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Analysis of lexical signatures for improving information persistence on the World Wide Web
 ACM TRANSACTIONS ON INFORMATION SYSTEMS
, 2004
"... A lexical signature (LS) consisting of several key words from a Web document is often sufficient information for finding the document later, even if its URL has changed. We conduct a largescale empirical study of nine methods for generating lexical signatures, including Phelps and Wilensky’s origin ..."
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A lexical signature (LS) consisting of several key words from a Web document is often sufficient information for finding the document later, even if its URL has changed. We conduct a largescale empirical study of nine methods for generating lexical signatures, including Phelps and Wilensky’s original proposal (PW), seven of our own static variations, and one new dynamic method. We examine their performance on the Web over a 10month period, and on a TREC data set, evaluating their ability to both (1) uniquely identify the original (possibly modified) document, and (2) locate other relevant documents if the original is lost. Lexical signatures chosen to minimize document frequency (DF) are good at unique identification but poor at finding relevant documents. PW works well on the relatively small TREC data set, but acts almost identically to DF on the Web, which contains billions of documents. Termfrequencybased lexical signatures (TF) are very easy to compute and often perform well, but are highly dependent on the ranking system of the search engine used. The termfrequency inversedocumentfrequency (TFIDF) based method and hybrid methods (which combine DF with TF or TFIDF) seem to be the most promising candidates among static methods for generating effective lexical signatures. We propose a dynamic LS generator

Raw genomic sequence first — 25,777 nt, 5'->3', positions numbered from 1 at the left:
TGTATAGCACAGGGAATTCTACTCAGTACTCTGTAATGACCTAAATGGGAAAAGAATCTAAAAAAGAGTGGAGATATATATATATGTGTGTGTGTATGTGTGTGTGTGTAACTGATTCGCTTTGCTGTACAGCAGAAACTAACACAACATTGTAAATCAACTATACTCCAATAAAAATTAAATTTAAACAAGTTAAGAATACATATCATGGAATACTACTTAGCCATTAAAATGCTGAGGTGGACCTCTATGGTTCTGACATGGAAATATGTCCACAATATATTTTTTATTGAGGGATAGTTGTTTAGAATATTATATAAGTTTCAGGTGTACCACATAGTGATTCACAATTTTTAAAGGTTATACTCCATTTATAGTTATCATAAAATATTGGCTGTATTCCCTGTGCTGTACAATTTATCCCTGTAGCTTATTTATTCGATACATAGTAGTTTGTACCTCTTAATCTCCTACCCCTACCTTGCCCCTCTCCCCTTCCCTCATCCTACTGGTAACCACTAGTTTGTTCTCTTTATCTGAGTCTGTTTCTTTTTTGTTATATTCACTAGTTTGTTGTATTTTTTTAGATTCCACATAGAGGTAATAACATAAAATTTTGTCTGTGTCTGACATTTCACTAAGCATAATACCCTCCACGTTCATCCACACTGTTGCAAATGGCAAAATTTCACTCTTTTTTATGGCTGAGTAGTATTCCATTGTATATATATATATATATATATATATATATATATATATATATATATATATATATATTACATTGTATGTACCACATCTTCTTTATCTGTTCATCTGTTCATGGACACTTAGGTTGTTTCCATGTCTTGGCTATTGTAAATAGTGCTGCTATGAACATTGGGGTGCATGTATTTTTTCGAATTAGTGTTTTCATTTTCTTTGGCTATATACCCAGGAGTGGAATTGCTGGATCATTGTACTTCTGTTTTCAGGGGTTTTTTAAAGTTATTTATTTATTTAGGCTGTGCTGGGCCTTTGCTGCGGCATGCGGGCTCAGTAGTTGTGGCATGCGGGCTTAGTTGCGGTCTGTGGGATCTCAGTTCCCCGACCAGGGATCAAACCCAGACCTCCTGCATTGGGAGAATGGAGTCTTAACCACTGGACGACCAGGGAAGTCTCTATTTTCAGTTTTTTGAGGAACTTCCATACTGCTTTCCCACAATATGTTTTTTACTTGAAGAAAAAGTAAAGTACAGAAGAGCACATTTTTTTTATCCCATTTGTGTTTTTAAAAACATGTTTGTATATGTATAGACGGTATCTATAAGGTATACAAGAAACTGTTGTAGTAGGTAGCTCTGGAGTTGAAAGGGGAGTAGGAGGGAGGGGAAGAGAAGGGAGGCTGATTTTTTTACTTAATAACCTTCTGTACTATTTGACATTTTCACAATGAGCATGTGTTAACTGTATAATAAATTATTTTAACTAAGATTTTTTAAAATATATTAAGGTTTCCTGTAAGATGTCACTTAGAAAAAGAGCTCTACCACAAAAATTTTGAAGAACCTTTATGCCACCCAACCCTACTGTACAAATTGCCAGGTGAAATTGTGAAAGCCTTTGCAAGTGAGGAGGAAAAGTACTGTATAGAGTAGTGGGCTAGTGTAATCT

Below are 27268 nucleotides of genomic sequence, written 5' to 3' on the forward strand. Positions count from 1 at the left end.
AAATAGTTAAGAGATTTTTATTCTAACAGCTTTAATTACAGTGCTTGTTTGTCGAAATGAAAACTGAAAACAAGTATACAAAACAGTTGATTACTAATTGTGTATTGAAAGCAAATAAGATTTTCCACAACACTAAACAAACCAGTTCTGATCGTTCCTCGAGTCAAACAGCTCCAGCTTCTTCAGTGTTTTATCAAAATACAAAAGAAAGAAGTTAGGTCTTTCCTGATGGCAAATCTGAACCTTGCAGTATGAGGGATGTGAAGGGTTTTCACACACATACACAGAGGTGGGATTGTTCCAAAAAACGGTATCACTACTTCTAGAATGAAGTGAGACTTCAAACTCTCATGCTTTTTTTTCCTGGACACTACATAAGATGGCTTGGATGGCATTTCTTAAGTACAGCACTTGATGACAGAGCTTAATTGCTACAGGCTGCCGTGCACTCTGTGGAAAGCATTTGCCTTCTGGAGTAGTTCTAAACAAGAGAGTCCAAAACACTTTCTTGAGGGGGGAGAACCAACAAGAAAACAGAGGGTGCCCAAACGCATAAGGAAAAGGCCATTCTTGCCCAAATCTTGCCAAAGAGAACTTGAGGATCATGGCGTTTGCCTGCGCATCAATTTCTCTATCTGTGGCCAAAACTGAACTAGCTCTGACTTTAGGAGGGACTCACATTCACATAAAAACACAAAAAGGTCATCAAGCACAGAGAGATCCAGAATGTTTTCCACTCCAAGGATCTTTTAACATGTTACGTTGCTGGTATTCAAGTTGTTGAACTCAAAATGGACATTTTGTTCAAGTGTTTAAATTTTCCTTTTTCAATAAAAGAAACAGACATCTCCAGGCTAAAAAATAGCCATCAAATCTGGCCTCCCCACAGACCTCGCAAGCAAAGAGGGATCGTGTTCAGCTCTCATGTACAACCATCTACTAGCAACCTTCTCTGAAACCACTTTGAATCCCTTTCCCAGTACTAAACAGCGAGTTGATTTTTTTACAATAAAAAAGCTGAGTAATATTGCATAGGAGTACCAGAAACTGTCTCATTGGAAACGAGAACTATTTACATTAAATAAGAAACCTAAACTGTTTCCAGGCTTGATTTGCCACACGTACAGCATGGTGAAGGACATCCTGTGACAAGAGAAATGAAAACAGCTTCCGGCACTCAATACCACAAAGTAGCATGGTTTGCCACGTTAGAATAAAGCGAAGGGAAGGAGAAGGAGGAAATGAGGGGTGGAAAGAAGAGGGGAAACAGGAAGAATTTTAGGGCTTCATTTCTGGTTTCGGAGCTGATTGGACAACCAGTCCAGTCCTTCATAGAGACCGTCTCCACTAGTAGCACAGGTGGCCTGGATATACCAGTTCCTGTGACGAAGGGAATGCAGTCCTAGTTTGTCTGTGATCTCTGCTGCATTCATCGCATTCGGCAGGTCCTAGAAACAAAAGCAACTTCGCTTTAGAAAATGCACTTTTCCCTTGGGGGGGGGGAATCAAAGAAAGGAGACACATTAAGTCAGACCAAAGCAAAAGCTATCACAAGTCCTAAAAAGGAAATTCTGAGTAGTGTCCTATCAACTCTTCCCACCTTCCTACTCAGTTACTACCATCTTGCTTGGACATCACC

Slow axonal transport mechanisms move neurofilaments relentlessly in mouse optic axons
 J. Cell
, 1992
"... Abstract. Pulselabeling studies of slow axonal transport in many kinds of axons (spinal motor, sensory ganglion, oculomotor, hypoglossal, and olfactory) have led to the inference that axonal transport mechanisms move neurofilaments (NFs) unidirectionally as a single continuous kinetic population wi ..."
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Abstract. Pulselabeling studies of slow axonal transport in many kinds of axons (spinal motor, sensory ganglion, oculomotor, hypoglossal, and olfactory) have led to the inference that axonal transport mechanisms move neurofilaments (NFs) unidirectionally as a single continuous kinetic population with a diversity of individual transport rates. One study in mouse optic axons
Statistical Inference: Small Probabilities and Errors
"... the executor alleged that one of Howland’s signatures on a a will written in 1862 was a tracing of her signature from an earlier page of the will. Benjamin Peirce and his son Charles studied 42 of Sylvia Howland’s signatures, from which they estimated the probability that corresponding “downstrokes ..."
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the executor alleged that one of Howland’s signatures on a a will written in 1862 was a tracing of her signature from an earlier page of the will. Benjamin Peirce and his son Charles studied 42 of Sylvia Howland’s signatures, from which they estimated the probability that corresponding “downstrokes ” would agree in both length and position to be 5,325 25,830. Since her signature included 30 such “downstrokes, ” and the disputed signature agreed in all 30 cases with the undisputed signature, the elder Peirce concluded that the probability that the two signatures would agree in such a way if they had been written independently by Sylvia Howland herself was q = In his comments, Peirce noted: